Determination of reactive oxygen species level

To assess reactive oxygen species (ROS) levels under oxidative stress, synchronized young adult nematodes were incubated with or without OJT samples for 24 h and then treated with 2 mM paraquat for 2 days. The determination of ROS levels was performed as described previously.[15] Briefly, bacteria were removed by three repeated washes with M9 buffer and subsequent centrifugation at low speed. The nematodes were collected and dispensed into black 96-well plates (100 animals per well; 800 animals for each treatment) by a COPAS Biosort instrument (Union Biometrica, Inc., Holliston, MA, USA), and then, the fluorescent probe 2',7'-dichlorofluorescin diacetate (DCFH-DA; Sigma) was added at 50 μM final concentration. The plates were incubated at 20°C for 1 h, and the ROS-related DCF fluorescence was measured by the Fluoroskan Ascent FL plate reader at excitation 485 nm and emission 520 nm.

Determination of antioxidant enzyme activity and malondialdehyde content

Activity of antioxidant enzymes and content of malondialdehyde (MDA) were determined as previously described.[14] Briefly, synchronized young adult nematodes were incubated with or without OJT samples for 24 h and then treated with 2 mM paraquat for 2 days. Approximately 4000 nematodes were then collected and washed three times with M9 buffer, transferred into an Eppendorf tube, and suspended in 600 μL of lysis buffer from the assay kits. The samples were sonicated in an ice bath, and the supernatant was collected by centrifugation (12,000 ×g, 5 min, 4°C) for the measurement of superoxide dismutase (SOD) activity, catalase (CAT) activity, and MDA content using commercial chemical assay kits (Beyotime, Haimen, China), respectively.

Lifespan assay

The lifespan assay of nematodes was performed in a similar fashion to the paraquat survival assay but without paraquat exposure. The live and dead nematodes were scored every 2 days until all the nematodes died.

Determination of pharyngeal pumping rate

Age-synchronized young adult nematodes were incubated on NGM agar plates with or without OJT for 4 days and then transferred individually to fresh plates with a lawn of OP50 bacteria. The contractions of pharynx for each nematode were counted manually for 30 s under a dissecting microscope. The pumping rates were measured with 10 nematodes for each group and repeated three times.[16]

Lipofuscin accumulation assay

The accumulation of lipofuscin was assessed essentially as described previously for age pigments.[14] Briefly, day-10 adult nematodes with or without OJT treatment from young adult stage were dispensed to black 96-well plates at 100 nematodes/well by the COPAS Biosort instrument, and the fluorescence of lipofuscin was determined by a Fluoroskan Ascent FL microplate reader (Thermo, Waltham, MA, USA) with 355 nm excitation and 460 nm emission.

Statistical analysis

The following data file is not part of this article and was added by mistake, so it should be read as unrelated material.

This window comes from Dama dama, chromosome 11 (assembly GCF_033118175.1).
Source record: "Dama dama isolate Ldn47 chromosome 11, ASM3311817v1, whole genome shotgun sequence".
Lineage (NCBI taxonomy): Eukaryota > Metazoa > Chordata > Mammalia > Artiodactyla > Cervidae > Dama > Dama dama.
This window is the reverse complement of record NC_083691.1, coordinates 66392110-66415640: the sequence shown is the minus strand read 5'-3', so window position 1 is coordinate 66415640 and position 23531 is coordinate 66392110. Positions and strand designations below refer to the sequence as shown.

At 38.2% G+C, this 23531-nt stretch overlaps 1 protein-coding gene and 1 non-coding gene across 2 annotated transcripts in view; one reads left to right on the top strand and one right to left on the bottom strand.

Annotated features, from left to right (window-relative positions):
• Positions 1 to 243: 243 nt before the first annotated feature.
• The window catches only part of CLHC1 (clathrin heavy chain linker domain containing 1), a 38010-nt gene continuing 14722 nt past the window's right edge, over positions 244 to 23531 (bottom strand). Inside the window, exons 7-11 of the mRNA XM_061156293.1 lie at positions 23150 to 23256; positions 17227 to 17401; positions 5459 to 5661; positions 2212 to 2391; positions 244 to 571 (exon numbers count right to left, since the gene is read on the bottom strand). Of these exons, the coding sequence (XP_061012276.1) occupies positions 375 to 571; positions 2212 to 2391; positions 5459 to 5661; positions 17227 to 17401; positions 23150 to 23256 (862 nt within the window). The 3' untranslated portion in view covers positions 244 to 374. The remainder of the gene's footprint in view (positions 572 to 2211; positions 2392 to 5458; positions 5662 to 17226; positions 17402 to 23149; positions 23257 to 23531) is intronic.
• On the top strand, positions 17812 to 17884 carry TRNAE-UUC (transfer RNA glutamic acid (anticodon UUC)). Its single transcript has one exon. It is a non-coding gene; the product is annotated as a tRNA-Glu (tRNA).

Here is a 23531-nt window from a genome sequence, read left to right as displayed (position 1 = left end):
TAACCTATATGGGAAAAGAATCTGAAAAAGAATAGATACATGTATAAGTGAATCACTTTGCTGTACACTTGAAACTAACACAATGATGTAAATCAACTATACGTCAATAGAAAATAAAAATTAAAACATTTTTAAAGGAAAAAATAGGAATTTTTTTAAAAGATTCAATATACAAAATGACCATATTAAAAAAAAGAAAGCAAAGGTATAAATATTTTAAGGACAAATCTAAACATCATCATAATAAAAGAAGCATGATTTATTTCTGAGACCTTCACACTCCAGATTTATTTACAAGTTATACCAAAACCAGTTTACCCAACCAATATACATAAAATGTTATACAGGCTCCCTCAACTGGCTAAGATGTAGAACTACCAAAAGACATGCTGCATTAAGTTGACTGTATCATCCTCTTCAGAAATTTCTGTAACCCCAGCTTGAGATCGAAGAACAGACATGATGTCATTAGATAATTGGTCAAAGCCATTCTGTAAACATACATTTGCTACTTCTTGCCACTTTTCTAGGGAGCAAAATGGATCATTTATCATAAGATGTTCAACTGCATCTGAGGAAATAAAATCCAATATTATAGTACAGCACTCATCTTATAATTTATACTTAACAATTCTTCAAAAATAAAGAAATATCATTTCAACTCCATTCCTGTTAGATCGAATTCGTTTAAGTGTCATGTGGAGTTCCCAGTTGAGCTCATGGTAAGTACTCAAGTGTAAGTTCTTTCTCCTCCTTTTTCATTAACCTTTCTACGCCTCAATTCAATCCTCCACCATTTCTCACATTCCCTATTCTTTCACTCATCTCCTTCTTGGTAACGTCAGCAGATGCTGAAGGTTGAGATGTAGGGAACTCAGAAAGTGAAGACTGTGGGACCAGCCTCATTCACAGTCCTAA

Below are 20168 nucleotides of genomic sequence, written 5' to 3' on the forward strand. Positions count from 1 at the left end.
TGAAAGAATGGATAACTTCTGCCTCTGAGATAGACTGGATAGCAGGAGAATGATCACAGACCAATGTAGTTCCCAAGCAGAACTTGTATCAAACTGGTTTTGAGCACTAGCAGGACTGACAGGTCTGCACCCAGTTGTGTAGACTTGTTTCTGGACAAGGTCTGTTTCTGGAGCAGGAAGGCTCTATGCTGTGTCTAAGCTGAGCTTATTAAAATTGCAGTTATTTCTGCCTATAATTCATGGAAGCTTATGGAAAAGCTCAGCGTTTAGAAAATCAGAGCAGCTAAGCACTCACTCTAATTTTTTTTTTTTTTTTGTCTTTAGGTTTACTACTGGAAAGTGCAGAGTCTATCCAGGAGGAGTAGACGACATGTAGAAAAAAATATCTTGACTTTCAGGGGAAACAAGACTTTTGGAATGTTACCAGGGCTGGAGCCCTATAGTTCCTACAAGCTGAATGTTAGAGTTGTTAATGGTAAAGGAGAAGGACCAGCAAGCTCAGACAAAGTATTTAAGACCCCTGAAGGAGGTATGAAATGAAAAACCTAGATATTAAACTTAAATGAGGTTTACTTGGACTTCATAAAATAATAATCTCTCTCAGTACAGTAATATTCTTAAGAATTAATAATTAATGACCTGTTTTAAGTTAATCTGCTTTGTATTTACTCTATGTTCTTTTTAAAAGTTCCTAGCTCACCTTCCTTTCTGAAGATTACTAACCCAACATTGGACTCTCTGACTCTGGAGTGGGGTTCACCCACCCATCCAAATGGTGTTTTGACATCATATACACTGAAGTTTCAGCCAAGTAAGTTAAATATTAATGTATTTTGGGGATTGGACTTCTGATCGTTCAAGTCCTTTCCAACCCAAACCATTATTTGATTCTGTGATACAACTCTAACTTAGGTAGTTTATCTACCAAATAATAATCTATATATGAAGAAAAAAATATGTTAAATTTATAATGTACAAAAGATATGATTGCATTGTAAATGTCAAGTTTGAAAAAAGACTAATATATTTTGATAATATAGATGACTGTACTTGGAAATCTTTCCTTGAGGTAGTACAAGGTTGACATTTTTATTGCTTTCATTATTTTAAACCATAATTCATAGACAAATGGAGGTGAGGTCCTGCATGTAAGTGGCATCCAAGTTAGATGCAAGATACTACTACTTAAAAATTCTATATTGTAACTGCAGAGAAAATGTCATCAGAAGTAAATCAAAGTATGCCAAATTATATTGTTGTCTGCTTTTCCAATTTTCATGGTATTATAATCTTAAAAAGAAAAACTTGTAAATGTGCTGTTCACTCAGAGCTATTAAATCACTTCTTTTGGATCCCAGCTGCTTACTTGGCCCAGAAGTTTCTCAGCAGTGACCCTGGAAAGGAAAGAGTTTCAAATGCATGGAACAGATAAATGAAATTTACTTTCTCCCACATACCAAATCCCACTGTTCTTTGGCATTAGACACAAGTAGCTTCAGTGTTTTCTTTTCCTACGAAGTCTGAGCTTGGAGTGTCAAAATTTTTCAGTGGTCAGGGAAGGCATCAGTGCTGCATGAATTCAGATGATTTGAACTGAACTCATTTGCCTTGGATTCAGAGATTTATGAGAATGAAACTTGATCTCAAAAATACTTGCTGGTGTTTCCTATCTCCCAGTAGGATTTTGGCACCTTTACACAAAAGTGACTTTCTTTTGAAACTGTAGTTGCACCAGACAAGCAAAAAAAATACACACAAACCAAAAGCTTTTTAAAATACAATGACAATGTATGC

The statistical analysis was performed primarily by GraphPad Prism 6.0 for Windows (GraphPad Software, San Diego, CA, USA). Statistical significance was determined by one-way analysis of variance. C. elegans survival and lifespan data were analyzed by Kaplan-Meier method and Peto's log-rank test using SPSS 19.0 for Windows (SPSS, Chicago, IL, USA). P < 0.05 was considered to be statistically significant. All experiments were performed at least three times.


   Results and Discussion Top


In vitro scavenging effect of Ophiopogon japonicus tea on 2,2-diphenyl-1-picrylhydrazyl free radicals

Free radicals are known to attack biological macromolecules, including DNA, lipids and proteins, leading to oxidative damage and cellular senescence.[17],[18] To examine the antioxidant property of OJT, therefore, we initially tested its ability to scavenge-free radicals using the in vitro DPPH radical scavenging methods, which has been extensively used to assess antioxidant activity.[19] As shown in [Figure 1], the DPPH scavenging activity of OJT was increased when its concentration was increased from 1.0 to 16.0 mg/mL, and then, became stable at ~60%. These results demonstrate the in vitro antioxidant activity of O. japonicus tea.
Figure 1: DPPH radical scavenging effect of Ophiopogon japonicus tea. The mixture of 100 μL of OJT and 100 μL of DPPH was allowed to stand for 30 min and the absorbance was read at 517 nm. The DPPH radical scavenging activity was expressed as a percentage of inhibition relative to the control. DPPH: 2,2-diphenyl-1-picrylhydrazyl

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Increase of oxidative survival rate and decrease of ROS Level by Ophiopogon japonicus tea in Caenorhabditis elegans

Although DPPH radical scavenging assay is widely used to study in vitro antioxidant properties, it does not necessarily predict in vivo antioxidant activity.[20] Therefore, we attempted to evaluate the in vivo antioxidant capacity of OJT using C. elegans models. To do so, we first determined the appropriate concentrations to be used in the nematodes by food clearance assay. The nematodes were grown in liquid culture and treated with 0–16.0 mg/mL of OJT, and the consumption rate of bacteria was monitored by absorbance on a daily basis. As shown in [Figure 2], the absorbance of the control, as well as that of the nematodes treated with ≤8.0 mg/mL of OJT, was significantly reduced within 5 days, indicating that treatment with up to 8.0 mg/mL of OJT did not affect the nematodes. However, the animals treated with 16.0 mg/mL of OJT displayed an apparent delay in food consumption, suggesting that the herbal tea may have side effect on the nematodes at >16.0 mg/mL. Therefore, in the following experiments, 1.0–8.0 mg/mL of OJT was used as indicated.